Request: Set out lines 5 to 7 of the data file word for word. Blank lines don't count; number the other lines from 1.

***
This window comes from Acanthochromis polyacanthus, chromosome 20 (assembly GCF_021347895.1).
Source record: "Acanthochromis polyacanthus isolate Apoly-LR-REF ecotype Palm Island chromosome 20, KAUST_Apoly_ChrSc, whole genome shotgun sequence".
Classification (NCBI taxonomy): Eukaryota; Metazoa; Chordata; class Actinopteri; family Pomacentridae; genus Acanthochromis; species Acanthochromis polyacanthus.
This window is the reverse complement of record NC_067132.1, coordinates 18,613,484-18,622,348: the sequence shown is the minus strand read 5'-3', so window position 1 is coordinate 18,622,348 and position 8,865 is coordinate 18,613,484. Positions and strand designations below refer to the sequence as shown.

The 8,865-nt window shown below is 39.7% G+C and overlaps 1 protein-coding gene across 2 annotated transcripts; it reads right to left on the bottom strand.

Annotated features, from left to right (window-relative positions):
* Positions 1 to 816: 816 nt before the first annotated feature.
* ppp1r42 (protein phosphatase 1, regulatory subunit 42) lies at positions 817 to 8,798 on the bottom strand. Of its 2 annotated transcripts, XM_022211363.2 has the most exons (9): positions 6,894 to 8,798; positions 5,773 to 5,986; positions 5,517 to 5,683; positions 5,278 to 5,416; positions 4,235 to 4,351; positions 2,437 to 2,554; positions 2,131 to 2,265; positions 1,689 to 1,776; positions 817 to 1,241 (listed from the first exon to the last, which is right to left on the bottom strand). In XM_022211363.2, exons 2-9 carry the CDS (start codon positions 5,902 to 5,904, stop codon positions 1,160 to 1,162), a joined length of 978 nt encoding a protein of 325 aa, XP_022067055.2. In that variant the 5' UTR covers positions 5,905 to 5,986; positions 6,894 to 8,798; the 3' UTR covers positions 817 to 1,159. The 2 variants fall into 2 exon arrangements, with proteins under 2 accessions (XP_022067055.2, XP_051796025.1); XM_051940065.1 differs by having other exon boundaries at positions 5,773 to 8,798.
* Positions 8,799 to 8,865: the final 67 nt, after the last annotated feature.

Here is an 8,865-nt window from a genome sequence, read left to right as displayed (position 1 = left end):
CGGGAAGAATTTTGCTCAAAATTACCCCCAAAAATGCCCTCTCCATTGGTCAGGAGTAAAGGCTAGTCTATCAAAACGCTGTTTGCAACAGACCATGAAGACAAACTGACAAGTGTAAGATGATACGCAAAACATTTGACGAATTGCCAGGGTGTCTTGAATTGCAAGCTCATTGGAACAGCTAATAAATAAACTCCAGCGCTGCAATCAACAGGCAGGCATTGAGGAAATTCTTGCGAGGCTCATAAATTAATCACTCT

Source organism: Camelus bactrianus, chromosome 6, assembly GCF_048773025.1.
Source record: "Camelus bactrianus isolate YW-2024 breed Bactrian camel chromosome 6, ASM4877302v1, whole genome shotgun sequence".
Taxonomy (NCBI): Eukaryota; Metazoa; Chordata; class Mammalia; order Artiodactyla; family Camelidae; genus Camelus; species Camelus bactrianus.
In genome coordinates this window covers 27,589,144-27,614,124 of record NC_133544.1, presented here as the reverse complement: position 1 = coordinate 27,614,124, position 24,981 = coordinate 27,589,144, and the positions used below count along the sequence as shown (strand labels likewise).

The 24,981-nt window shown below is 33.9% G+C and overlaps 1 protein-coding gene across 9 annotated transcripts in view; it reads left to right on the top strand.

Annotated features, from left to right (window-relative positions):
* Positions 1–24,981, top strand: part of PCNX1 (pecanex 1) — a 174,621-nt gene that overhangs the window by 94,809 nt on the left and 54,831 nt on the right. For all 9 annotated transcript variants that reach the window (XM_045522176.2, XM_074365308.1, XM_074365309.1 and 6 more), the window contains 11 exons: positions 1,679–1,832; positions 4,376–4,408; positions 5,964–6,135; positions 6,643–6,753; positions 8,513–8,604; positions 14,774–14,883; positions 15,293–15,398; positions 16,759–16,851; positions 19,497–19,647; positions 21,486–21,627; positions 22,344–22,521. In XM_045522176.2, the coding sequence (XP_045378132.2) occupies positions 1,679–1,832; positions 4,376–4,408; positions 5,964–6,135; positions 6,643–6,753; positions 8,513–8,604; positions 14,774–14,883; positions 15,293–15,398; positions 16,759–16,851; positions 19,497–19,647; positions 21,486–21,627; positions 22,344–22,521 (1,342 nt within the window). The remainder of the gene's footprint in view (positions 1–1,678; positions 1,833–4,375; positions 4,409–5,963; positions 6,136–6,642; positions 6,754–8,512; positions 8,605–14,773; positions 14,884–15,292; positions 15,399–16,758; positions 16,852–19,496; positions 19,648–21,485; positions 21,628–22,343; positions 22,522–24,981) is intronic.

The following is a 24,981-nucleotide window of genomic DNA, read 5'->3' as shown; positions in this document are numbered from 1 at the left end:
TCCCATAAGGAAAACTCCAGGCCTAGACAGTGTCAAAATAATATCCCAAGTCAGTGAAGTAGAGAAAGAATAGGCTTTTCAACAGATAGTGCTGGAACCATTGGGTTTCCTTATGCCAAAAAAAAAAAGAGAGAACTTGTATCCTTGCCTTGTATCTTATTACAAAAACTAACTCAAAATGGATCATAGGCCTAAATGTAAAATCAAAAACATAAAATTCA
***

The 8,865-nt window shown below is 39.7% G+C and overlaps 1 protein-coding gene across 2 annotated transcripts; it reads right to left on the bottom strand.

Annotated features, from left to right (window-relative positions):
* Positions 1 to 816: 816 nt before the first annotated feature.